Empirical treatment generally requires 1 to 2 weeks duration in cases suspected as UACS, PNDS, CVA, or EB, and it requires at least 2 to 4 weeks in suspected GERC cases. Oral glucocorticoids should be administered for no longer than 1 week. Patients who are responsive well to initial treatment should continue the standard therapeutic regimen for that particular cause of cough. Finally, it must be emphasized that empirical treatment should be performed based on the cause distribution of chronic cough in the local area, and the traditional method of “chronic cough-chronic bronchitis/laryngitis-antibiotics combined with antitussives” should be avoided. Those patients who fail to respond to empirical treatment should be referred to large hospital to identify the potential causes.


Evaluation of cough symptom

Evaluation of cough includes cough symptom scoring, cough life quality, cough frequency monitoring, and cough sound analysis. Currently in China, cough frequency monitoring and cough sound analysis are not applied in clinical practice. The 2009 guidelines introduce the cough symptom scoring system and visual analogue scale (VAS).

Cough symptom scoring

The cough symptom scoring system includes both day-time and night-time cough symptom scores. Each component is scored from 0 to 3 according to the severity (Table 2). This scoring system reflects the cough frequency, intensity, and its impact on life quality. Notably, in both adults and children, the day-time scores are significantly correlated with cough frequency, but the night-time scores and cough monitoring indicators do not show an obvious correlation.

Table 2
Table 2 Cough symptom score system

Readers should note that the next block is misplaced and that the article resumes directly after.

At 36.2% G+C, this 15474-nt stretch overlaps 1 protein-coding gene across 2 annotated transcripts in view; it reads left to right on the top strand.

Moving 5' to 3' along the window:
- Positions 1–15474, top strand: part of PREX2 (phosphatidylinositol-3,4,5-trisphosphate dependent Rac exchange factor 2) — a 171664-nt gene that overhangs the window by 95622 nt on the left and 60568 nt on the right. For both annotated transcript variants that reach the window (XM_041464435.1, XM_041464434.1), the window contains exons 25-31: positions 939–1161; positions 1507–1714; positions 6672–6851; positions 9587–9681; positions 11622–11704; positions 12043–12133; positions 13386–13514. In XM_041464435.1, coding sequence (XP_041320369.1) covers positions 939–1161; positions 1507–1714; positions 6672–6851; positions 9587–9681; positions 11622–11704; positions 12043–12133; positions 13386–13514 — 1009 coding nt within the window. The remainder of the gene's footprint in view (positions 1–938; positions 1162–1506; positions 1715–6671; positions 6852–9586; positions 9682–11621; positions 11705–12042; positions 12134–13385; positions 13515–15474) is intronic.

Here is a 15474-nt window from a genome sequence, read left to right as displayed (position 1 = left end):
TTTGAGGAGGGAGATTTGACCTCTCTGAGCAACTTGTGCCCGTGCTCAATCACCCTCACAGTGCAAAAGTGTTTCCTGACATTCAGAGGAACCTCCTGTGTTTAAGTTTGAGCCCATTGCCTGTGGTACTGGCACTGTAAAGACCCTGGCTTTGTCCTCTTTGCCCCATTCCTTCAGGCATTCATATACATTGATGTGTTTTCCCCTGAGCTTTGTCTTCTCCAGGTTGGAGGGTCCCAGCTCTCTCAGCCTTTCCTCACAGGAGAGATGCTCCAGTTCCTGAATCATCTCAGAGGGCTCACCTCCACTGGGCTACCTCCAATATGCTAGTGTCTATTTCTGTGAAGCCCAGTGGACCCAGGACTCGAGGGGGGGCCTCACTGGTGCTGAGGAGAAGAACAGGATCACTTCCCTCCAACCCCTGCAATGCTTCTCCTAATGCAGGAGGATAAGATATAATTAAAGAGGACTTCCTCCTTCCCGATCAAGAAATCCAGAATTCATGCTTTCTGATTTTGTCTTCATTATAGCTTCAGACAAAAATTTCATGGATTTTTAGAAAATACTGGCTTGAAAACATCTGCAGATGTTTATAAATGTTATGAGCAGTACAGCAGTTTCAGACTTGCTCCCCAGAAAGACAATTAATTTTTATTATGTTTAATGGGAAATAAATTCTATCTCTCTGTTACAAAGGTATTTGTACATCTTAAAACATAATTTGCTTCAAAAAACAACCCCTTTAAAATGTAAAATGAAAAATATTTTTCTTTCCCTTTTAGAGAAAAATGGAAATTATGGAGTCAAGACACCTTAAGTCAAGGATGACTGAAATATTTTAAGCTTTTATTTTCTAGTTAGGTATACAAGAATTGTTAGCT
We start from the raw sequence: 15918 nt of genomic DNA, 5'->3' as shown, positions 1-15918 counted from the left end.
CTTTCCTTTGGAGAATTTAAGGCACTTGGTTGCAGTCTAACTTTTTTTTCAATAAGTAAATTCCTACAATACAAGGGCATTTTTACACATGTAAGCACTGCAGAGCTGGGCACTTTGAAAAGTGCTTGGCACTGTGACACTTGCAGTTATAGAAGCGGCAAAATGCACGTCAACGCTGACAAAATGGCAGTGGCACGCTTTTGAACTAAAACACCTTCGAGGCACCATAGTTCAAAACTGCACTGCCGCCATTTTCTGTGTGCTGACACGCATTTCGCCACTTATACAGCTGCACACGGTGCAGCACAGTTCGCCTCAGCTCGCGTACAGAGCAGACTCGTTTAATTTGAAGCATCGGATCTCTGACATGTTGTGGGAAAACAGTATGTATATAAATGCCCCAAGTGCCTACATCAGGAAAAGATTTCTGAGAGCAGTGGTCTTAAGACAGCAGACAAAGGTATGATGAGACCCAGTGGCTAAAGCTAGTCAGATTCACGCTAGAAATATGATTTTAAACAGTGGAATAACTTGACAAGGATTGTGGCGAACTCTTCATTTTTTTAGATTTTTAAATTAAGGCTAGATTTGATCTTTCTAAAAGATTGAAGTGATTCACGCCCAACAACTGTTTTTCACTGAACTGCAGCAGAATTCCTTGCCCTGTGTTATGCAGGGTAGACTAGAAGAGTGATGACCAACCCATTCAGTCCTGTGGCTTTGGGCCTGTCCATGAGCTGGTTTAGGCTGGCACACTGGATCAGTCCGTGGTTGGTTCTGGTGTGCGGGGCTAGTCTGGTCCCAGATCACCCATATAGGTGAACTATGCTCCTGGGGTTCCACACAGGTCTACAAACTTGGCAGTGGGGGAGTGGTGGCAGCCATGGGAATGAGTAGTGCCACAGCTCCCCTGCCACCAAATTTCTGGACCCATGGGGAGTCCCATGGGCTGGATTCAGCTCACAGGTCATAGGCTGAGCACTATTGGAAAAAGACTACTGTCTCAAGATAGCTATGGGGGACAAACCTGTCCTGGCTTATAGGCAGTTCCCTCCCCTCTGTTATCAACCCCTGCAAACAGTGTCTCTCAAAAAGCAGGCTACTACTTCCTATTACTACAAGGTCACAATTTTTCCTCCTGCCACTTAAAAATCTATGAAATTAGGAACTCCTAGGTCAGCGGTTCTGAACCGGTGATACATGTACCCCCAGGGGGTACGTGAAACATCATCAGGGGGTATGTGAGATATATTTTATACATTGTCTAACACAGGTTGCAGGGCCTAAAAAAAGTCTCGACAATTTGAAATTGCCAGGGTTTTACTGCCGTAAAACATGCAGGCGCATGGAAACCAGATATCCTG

Full table

Visual analogue scale (VAS)

VAS is a linear scoring method using a graduated line scaled from 0-10 cm or from 0-100 mm. The 0-score indicates an absence of cough, and a 10-score indicates the most severe cough. The score is generated by the patient according to the subjective severity of cough and may be conducted before and after treatment. The higher the score, the more severe the cough is. The VAS score is useful to describe differences in longitudinal comparison of cough severity before and after treatment. The VAS scale is also repeatable, efficient, and strongly correlated with life quality.


Conclusions

The great progress on diagnosis and treatment of chronic cough in China has been made although there are still problems to be resolved. We sincerely hope that the promotion and adoption of these guidelines will enhance the understanding of the etiological diagnosis and management of chronic cough by clinicians, advance more institutions to study chronic cough, promote international exchanges.


Acknowledgements

I hereby express my deep gratitude to Rebecca Rui Wong and Tina Chu Pei for their translating this manuscript and to Guangqiao Zeng and Baojuan Liu for their assist in proof reading and revising the manuscript. I am also grateful for the expert team involved in developing the guidelines.

Disclosure: The author declares no conflict of interest.


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Cite this article as: Lai K. Chinese national guidelines on diagnosis and management of cough: consensus and controversy. J Thorac Dis 2014;6(S7):S683-S688. doi: 10.3978/j.issn.2072-1439.2014.10.06